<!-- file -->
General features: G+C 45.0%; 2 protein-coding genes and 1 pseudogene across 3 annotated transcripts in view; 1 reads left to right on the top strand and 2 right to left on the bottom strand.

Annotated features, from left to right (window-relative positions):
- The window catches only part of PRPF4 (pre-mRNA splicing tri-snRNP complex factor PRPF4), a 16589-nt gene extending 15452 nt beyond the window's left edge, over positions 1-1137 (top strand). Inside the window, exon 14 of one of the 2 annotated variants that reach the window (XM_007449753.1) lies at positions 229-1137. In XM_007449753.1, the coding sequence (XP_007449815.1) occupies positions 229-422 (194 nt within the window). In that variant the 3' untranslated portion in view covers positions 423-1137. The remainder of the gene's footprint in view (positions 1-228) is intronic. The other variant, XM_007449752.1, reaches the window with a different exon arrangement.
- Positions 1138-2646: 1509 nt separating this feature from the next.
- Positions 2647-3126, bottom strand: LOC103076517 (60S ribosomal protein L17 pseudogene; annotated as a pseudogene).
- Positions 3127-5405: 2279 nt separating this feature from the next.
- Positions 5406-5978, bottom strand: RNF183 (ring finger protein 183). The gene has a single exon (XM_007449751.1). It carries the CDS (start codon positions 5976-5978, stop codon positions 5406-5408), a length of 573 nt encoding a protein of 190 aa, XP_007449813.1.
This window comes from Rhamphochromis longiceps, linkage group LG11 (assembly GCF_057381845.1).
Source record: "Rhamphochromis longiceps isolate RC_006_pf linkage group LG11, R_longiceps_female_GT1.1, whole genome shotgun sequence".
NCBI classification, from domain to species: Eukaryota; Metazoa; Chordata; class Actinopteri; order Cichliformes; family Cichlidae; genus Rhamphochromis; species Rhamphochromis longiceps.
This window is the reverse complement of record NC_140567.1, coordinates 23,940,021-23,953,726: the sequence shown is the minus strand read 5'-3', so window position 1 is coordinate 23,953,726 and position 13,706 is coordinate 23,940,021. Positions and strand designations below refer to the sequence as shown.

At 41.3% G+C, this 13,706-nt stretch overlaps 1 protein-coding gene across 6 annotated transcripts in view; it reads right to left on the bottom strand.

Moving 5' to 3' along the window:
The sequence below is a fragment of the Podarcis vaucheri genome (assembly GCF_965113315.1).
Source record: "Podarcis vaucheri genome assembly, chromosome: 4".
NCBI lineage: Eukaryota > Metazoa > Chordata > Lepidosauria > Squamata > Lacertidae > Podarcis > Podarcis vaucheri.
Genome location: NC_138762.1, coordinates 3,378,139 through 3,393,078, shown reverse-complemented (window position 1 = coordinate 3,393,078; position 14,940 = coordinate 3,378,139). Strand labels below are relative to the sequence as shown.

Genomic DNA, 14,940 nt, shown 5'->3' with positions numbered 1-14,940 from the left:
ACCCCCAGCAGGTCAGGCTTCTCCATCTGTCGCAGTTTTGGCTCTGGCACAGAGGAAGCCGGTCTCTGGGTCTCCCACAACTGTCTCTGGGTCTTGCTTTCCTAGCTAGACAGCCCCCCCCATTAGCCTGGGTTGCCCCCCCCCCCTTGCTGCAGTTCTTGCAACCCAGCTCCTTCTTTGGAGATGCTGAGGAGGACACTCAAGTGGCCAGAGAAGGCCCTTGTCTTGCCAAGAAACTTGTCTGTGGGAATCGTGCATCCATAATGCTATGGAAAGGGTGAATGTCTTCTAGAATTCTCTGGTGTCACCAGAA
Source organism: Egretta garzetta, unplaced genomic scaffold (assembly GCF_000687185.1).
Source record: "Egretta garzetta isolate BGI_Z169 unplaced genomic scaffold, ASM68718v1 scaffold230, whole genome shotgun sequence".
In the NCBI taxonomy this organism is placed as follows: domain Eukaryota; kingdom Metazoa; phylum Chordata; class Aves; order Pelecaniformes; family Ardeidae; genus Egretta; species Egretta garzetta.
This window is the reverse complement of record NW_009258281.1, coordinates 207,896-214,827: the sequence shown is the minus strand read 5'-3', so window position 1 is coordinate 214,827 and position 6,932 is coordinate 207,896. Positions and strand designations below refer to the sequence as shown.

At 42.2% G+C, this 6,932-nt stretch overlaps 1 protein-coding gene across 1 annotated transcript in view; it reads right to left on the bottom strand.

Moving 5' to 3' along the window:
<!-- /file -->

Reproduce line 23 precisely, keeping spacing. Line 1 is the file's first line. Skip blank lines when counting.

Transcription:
This window is the reverse complement of record NW_009258281.1, coordinates 207,896-214,827: the sequence shown is the minus strand read 5'-3', so window position 1 is coordinate 214,827 and position 6,932 is coordinate 207,896. Positions and strand designations below refer to the sequence as shown.